Today, I've decided to give up fighting. I'm on day 3 of a another migraine. I'm home alone with my girls who are getting much better from a bout of upper respiratory illness. They are giggling and horse-playing. I need to work on a radio piece for my new job, but this week has thrown so much at me, I need to clear my head first. So, I come here to write. I also took an Imitrex. The medicine hasn't been helping. I hate taking all this medicine.
A good friend's mother and a regular in my yoga classes, my chiropractor, and some folks in my online support groups for Hashimotos urged me to get my thyroid scanned. I'm on thyroid medicine and my thyroid had never been palpated nor had I had an ultrasound of the thyroid. This last year I have had a few CT scans, 3 x-rays, 2 MRIs, and countless blood tests. My main condition which I MUST have daily medicine for had never been evaluated by anything more than a thyroid panel blood test. I could write a whole other post on my frustration with this fact, but I will just say this. If you work in healthcare (medical, mental, alternative, or spiritual), listen to your patient/client. Even if you believe what they are saying is a crock, listen with all your effort. In their words, you will find the next appropriate steps regardless if their words are medically meaningful to you.
Last week, I had my first thyroid ultrasound. I had been complaining of tightness in my neck, difficulty swallowing my medicine and some food, dizziness, hearing my pulse in my right ear, and the feeling of being in an airplane taking off in my right ear as well. It's messed quite a bit with my hearing. I was prescribed allergy medicine and had an MRI for that complaint. I don't have seasonal allergies. I never have. I very rarely even get a cold. The MRI showed normal blood flow in that region. The symptoms didn't go away even when I gave the allergy medicine a chance despite feeling I didn't need it. I didn't think these symptoms were something I should have to just ignore the rest of my life. Sometimes the swooshing and pressure change in my head is impossible to ignore. Being a yoga teacher, it affects my balance and impacts my practice. It also makes it hard to talk on the phone and at times in person because I can't hear the other person. That's not normal. That's not ok.
I got a call Friday that my doctor wanted to review my ultrasound results with me in person. I went in this past Monday. These are the results. Pardon my coffee stains. I'm a little obsessive when it comes to reviewing my medical records and I had an accident.
I have multiple nodules that are small in the left side of the thyroid - "hypoechoic areas". Lo and behold, I have a complex mass of a significant size (though apparently they can also be larger) in the right side of my thyroid. The radiologist has recommended a fine needle biopsy guided by ultrasound to rule out cancer. It will also need to be assessed if my thyroid needs to be removed even if the mass is benign. If you look at the size of the mass in comparison to the size of the right side of my thyroid, you can see why it is something that needs further testing.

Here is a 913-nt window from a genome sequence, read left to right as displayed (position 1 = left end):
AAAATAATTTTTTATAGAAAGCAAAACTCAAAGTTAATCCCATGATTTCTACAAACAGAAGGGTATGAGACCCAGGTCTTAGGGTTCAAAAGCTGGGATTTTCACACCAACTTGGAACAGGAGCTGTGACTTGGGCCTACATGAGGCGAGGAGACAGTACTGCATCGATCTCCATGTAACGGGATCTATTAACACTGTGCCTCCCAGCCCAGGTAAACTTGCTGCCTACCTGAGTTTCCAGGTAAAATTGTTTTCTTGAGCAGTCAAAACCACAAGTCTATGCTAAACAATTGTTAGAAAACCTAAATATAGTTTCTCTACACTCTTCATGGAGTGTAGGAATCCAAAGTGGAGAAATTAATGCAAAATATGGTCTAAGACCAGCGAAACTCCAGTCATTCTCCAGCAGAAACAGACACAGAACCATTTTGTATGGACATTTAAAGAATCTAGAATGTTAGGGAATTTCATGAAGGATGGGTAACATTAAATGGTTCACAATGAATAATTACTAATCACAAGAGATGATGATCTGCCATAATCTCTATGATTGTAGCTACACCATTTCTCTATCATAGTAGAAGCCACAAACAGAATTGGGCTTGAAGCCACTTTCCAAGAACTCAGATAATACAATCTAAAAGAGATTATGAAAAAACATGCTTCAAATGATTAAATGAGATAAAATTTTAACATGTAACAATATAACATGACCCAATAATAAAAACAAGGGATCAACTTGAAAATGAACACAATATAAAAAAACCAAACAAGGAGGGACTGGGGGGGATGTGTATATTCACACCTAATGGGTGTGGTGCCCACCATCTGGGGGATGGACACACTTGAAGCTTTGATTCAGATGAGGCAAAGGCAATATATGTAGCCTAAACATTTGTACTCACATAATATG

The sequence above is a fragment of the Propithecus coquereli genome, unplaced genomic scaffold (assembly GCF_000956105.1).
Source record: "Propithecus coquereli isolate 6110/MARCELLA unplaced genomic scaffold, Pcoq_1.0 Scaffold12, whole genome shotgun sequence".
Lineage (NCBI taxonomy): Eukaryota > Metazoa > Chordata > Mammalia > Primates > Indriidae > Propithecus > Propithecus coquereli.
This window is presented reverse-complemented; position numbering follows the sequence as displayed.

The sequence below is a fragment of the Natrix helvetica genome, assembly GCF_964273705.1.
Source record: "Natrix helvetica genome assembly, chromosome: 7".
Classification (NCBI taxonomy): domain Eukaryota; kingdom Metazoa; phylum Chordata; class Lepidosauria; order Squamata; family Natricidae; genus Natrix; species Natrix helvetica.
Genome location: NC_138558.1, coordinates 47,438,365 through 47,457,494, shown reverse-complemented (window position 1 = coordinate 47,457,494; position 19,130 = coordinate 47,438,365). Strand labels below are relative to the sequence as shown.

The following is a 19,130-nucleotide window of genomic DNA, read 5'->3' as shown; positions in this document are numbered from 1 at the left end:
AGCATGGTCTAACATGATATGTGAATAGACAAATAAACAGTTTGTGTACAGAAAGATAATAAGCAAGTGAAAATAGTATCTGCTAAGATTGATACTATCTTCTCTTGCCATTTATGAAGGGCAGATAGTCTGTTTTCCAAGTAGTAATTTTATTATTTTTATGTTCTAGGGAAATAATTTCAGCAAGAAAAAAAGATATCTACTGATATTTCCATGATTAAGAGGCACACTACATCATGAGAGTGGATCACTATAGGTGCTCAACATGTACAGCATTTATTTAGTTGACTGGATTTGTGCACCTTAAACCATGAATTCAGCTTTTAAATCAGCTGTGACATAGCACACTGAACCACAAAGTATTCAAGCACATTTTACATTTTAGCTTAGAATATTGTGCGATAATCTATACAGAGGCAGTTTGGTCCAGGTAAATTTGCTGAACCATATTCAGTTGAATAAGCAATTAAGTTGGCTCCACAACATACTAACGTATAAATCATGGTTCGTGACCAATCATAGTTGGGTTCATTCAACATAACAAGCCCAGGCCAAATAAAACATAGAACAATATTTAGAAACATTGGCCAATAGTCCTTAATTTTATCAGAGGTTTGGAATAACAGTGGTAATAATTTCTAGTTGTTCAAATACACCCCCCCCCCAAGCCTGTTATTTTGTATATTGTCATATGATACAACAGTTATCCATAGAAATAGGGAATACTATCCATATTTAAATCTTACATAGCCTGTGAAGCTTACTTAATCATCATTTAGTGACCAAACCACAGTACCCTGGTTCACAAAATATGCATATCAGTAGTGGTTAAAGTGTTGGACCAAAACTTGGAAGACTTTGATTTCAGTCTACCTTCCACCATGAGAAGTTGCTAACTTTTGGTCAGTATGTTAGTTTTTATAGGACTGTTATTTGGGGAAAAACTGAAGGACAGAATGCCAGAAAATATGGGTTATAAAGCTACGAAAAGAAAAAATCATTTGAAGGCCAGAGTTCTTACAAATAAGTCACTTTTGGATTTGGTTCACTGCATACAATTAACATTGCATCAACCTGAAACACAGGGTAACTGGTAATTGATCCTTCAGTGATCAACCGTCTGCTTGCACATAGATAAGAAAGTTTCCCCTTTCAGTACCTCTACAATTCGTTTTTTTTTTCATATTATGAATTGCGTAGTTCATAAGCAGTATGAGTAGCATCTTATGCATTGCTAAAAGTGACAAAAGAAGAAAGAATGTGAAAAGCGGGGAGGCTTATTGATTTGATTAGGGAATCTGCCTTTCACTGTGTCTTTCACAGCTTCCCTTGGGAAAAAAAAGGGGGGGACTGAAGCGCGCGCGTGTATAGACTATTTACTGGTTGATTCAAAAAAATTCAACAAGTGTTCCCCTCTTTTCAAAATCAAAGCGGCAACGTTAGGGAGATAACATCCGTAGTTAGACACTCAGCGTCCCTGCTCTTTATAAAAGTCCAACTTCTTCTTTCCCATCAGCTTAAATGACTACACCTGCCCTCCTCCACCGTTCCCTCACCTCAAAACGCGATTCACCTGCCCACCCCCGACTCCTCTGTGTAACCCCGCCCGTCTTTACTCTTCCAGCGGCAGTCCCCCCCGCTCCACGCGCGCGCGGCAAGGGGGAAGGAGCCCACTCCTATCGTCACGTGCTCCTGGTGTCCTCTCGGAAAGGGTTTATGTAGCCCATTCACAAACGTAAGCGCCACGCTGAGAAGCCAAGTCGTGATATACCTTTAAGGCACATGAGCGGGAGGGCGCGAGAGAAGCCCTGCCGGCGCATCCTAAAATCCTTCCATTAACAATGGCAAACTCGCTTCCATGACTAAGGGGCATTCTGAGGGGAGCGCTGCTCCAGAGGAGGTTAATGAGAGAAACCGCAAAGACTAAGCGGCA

Many members of the population have nodules on their thyroid. Not all of these people have been diagnosed with thyroid issues. However, people with nodules measuring on the larger end and who have a history of thyroid issues, are the most likely to have a malignant nodule. Malignancies occur in few cases compared with the commonality of thyroid nodules. I'm supposed to get my appointment for the biopsy today, and at 3:16pm, I still haven't gotten the call. I'll be traveling to Lexington for the biopsy. It's a 3 hour trip.
I'm starting my first round of employment in a decade on Monday, and I am just now getting this news. For almost a year, I have been having symptoms associated with these findings. I can't begin to explain how angry I am that I am now going to have to deal with this at all. My hormone numbers were improved in my last bloodwork. I had several months of feeling better after adopting an autoimmune paleo diet and a no-holds-barred 7 days a week yoga/meditation regimen. I've added herbs and supplements, cut many of my favorite foods, and tried my best to surround myself with people and activities that feed my soul. I thought it was working. I suppose it was a little.
To me that seemed like a reasonable option. I was done with spending half of every month in pain with the headaches. I told Creator that night that I would take on anything if it helped me move passed this pain. I told Creator I'd accept cancer, brain tumor, craziness, aneurysm, all of it. I'd accept it because it would be a diagnosis and with a diagnosis I could have a plan. Whether I lived and got treatment or died, I'd have more freedom than I was currently having. After seeing the neurologist, I got some improvement in my headaches with medication, but now I have had a headache 10 of the last 20 days. Back to the headache from Hades (not that all of them aren't bad, but I literally would've downed a bottle of pills and died if I hadn't had the ER option that night). I told Creator that I'd use whatever I was given to improve my life while I am here and to try to improve the lives of as many as I can reach through my experience. I said, "Please, bring it on." A diagnosis big or small was the only way out I could see aside from death. Yes, it's a dark place to be, but it isn't a godless place.